Homeless community in Phoenix feeling record heat at night

Phoenix city skyline at midday (file)

When the heat reaches more than 110 degrees in Phoenix, which is common during summer, that means a code red warning is in effect throughout the city.

The fact that it stays this warm this late means the homeless people who sleep outside don’t get any relief from the heat, so the Phoenix Rescue Mission is on a mission to provide help to those who endure the heat 24/7.

"So we’re able to drive to their camps if we get emails or even PD will send us calls, texts of hot spots, people who need help," explained Eric Woods, a case manager with the Phoenix Rescue Mission.

They’re driving around across the Valley handing out waters and providing information about programs.

"Meet them where they’re at and break down any barriers that are keeping them on the streets," Woods said.

He says he knows firsthand what it’s like to live through these hot summers on the streets because just about two years ago, he was homeless himself.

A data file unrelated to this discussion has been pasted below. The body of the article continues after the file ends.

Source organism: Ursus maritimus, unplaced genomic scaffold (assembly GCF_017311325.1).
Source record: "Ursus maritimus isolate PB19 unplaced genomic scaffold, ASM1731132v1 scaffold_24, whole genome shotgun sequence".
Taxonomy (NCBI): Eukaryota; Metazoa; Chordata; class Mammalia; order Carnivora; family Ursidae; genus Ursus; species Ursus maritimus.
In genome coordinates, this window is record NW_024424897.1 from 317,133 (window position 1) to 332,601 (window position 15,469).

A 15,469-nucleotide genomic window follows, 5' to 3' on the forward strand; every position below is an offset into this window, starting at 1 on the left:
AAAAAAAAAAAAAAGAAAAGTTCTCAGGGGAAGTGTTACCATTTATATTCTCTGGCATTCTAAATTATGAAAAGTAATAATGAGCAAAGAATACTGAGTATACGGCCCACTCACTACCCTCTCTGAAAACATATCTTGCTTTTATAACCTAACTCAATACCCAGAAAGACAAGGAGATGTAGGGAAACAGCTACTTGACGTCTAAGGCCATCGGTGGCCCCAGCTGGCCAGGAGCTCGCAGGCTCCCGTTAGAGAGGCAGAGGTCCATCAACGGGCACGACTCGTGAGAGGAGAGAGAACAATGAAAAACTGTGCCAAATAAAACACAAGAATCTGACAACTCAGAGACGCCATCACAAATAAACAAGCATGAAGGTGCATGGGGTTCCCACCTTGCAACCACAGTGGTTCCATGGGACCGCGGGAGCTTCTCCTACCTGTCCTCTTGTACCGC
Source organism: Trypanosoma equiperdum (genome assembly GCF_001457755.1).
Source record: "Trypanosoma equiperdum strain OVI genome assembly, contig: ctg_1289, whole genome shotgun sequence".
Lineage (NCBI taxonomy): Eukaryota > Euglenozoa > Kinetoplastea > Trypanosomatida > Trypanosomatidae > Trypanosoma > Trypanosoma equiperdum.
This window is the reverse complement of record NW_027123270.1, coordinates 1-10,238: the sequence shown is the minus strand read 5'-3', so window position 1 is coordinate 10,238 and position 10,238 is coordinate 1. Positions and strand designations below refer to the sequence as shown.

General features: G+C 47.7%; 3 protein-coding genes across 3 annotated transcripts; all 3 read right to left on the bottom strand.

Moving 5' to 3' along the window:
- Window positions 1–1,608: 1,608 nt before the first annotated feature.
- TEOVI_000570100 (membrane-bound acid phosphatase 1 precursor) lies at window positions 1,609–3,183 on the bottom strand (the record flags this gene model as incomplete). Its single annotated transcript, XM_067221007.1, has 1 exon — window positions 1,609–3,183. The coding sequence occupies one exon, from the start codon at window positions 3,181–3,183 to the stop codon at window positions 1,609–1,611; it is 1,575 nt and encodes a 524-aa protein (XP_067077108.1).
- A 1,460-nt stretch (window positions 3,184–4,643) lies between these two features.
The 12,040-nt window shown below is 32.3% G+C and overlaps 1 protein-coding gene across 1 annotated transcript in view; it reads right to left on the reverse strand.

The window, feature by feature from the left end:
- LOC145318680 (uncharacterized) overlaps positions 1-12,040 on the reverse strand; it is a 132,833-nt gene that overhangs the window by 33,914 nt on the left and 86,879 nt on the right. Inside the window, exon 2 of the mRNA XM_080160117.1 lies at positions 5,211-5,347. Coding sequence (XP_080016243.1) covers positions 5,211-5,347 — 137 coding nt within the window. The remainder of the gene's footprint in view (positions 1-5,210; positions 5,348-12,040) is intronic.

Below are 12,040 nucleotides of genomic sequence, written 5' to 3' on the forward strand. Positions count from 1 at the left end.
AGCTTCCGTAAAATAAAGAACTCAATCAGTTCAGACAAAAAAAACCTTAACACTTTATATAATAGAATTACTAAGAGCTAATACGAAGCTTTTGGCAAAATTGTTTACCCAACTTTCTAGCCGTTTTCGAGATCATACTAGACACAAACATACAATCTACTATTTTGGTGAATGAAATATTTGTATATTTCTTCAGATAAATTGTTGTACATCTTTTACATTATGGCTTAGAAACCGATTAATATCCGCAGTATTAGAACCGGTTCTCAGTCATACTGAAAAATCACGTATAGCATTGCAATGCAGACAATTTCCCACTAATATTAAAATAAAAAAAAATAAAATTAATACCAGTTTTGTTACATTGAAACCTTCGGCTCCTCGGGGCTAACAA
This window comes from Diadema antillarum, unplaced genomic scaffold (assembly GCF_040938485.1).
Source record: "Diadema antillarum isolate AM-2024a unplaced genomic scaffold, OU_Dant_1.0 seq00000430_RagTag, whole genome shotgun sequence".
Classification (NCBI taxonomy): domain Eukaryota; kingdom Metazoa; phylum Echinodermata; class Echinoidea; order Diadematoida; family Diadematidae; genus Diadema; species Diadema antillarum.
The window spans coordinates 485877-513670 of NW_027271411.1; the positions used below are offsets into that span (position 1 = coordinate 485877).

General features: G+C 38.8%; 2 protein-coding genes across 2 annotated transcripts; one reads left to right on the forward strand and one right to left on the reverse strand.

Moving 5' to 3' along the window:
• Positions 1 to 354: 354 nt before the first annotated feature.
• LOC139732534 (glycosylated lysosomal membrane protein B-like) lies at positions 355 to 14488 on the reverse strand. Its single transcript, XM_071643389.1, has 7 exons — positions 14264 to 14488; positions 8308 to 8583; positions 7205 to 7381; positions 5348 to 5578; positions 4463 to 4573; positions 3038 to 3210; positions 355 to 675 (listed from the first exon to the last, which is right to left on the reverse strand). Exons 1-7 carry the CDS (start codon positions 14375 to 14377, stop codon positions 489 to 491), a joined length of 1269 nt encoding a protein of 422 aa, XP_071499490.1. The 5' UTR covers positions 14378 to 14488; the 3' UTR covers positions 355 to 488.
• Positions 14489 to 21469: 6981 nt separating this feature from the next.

"So I feel like the streets burned me out," he said, adding, "I’d try to beat the heat going to Andre House … it’s brutal. I have seen people dying that were too dehydrated."

The nighttime doesn’t provide relief anymore for the homeless. According to a national climate report, there have been more record-breaking temps overnight than during the day.

First time volunteer Andrea Hollomon says watching the way homeless people live and helping to provide them relief has been life-changing.

"It adds a human element to the things we see from afar," she said.

Woods agrees that giving back is the greatest gift of all.

"Let them know I used to be in the same spot, same area as them and this worked for me and able to show them that this does work and you can get off the streets," Woods said.

To donate to the Phoenix Rescue Mission, click here.

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